She also told me not to worry when my sales inevitably dropped, and that this is normal.

I am trying to take her very excellent advice and not pay too much attention to those rankings. In the week after the book came out, I did find myself wondering if I had done enough, or the right things, to get the book out there under readers’ eyes. My relatively small social media presence can only go so far. I did put a small amount of my own money into advertising via book bloggers and a little bit of Facebook promotion, along with some giveaways, but I’m still uncertain how much that actually moves the needle.

Stage 5: Now What?! and Post-Debut Drop

If you’re me, and I usually am, you live project to project and don’t really know what to do with the concept of “done.” Done what? Celebrate how? Rest who?

Mariah Carey shakes her head and says "I don't know her" while smiling
My favorite shade.

There is a strange sense of loss that sets in after the rush of debut week is over. It’s like the empty feeling you get after a great vacation or an awesome convention. Release day is a lot of love and attention and excitement, but life goes on. The following Tuesday, there are new books that people are excited to buy. The world moves forward. Your book is out there. That’s it. It’s one in millions. It’s done! You can’t edit it now or change it or get it back. You let it go.

You write a new book.

Scary deer book is a GO.

Lessons Learned

With my first book birthday behind me, here’s some dos and don’ts for future me or authors with debuts coming up.

  • Do get eyes on your work early and often, whether that’s beta readers, CPs, advanced readers, etcetera. Save up those kind words in a document somewhere and take them out whenever you need a pick-me-up in Stage 1.
  • Don’t plan to get anything else done on launch day. You are going to be in no shape to deal with real life or your day job. Trust me on this and take a personal day. Call in sick. Alert your spouse, partner, children, and non-writing friends that you will not be emotionally available that day. Hopefully getting a sweet message in your acknowledgments will make up for this.
  • Do everything you can to set up things before launch day. If you can, schedule your social media posts, create your promo graphics, and have your links ready to go live before day of. (I’m terrible at this because I like to respond to things in real time but managing three platforms in one day is a doozy.)
  • Don’t feel obligated to thank everyone in real time, even though you will want to.
  • Do pin your promo posts to the top of your socials WITH a link. I had my link in replies to my pinned post for the first week and I think that wasn’t ideal. You want to make it as easy as possible for people to find your book and buy it with as few clicks as possible.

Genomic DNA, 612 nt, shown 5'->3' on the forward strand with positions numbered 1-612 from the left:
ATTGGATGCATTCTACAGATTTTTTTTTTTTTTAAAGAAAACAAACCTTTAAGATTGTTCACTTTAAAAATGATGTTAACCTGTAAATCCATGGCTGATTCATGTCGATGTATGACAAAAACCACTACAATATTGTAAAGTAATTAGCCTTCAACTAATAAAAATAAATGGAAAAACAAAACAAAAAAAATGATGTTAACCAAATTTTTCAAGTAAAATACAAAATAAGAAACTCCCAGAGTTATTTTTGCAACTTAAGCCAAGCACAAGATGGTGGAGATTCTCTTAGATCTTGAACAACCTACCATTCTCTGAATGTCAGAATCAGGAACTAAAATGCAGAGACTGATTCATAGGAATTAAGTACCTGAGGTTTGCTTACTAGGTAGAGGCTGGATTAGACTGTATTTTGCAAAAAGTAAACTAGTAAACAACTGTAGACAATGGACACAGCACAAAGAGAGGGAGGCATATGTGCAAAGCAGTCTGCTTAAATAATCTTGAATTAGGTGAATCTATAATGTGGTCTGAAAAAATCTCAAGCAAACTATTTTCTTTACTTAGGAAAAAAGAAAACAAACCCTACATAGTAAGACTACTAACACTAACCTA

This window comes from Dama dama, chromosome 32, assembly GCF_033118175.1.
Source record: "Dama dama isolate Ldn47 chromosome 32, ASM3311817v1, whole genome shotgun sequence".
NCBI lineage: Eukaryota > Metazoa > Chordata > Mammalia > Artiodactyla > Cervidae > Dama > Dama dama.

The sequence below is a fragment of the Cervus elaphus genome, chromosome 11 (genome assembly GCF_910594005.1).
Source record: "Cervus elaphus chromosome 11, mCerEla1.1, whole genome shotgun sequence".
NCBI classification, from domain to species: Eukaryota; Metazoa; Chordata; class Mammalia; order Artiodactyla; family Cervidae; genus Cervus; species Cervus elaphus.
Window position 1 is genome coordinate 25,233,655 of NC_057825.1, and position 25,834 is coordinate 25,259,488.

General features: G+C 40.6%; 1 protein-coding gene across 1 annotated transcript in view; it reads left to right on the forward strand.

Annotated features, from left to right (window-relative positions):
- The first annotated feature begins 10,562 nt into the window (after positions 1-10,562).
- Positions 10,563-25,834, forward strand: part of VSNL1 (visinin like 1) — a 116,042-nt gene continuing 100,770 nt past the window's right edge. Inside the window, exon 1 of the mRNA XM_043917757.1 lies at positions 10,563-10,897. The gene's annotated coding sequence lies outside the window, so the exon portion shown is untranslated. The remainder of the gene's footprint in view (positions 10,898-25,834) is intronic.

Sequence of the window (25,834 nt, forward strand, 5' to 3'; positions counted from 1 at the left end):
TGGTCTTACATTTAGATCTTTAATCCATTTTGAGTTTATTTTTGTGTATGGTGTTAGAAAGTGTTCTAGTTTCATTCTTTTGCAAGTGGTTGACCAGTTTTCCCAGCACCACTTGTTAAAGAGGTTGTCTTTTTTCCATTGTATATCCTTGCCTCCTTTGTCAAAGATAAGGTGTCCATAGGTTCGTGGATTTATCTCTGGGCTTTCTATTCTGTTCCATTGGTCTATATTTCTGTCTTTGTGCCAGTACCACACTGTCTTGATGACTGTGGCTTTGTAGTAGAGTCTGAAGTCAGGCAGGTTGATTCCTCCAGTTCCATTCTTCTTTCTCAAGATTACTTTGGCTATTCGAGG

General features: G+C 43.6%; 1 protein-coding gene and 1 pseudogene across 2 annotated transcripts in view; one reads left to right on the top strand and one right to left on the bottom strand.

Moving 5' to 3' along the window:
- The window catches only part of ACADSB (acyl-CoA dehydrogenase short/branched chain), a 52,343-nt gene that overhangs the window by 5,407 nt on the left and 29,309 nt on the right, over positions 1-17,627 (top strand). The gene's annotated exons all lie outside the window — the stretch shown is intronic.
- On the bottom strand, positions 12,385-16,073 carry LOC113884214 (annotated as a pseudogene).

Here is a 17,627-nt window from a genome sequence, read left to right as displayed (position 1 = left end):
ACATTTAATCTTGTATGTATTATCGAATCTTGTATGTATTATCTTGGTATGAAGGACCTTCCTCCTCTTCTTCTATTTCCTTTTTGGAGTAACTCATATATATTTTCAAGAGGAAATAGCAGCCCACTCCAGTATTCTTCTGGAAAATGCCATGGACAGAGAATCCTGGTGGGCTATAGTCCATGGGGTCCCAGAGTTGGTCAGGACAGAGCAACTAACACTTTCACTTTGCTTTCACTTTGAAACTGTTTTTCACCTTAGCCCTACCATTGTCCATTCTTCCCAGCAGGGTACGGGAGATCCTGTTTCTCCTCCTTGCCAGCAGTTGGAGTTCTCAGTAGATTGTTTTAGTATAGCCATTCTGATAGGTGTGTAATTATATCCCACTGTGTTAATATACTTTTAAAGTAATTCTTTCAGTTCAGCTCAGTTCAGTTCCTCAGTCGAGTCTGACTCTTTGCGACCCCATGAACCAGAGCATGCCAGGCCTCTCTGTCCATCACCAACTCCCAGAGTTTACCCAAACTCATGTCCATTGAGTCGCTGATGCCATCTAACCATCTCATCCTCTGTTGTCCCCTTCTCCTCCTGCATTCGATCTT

• Don’t plan any appearances or events if they aren’t going to make you happy or help you feel celebratory. While these types of events may sell a few copies of your book, focus on what you want for the day, not what people expect of you.
  • Do review your ARC for typos and copy-edit errors or, best case, have a trusted reader on hand to help you catch any issues. Having fresh eyes helps. You will be sick of looking at it no matter how much you love your book baby.
  • Don’t stress if your sales rankings seem low at first. Sometimes it takes awhile for the algorithm to catch up.
  • Do put yourself out there and take this opportunity to connect with your audience! People are going to want to share your celebration, and release day generates a lot of engagement. Figure out a way to invite them in to the big day that works for you without draining the life from you (said the introvert).

Thanks for reading! I hope these were the feels you were looking for, gentle readers, and as always I welcome your comments and questions.

I talked about CAMBION’S LAW and dual identities in a blog interview with Christina Consolino, 2021 debut author of Rewrite the Stars.

In this interview with The Literary Vixen, I answer some fantastic questions about CAMBION’S LAW and my writing process.

Also, if you want to watch some very smart ladies discuss my book, check out this video review/discussion from the badass bitches of Bookcult–I make an appearance for Q&A at the end!

They almost made me cry!

CAMBION’S LAW is available for $0.99 on the Kindle store.

4 thoughts on “The Five Stages of Debut Feelings

  1. Wow, your debut is certainly much busier than mine. All I did was sit at home and relish the fact that I had a book out. Then it was back to life as usual, lol. Here’s to constant production in the industry though. Go us!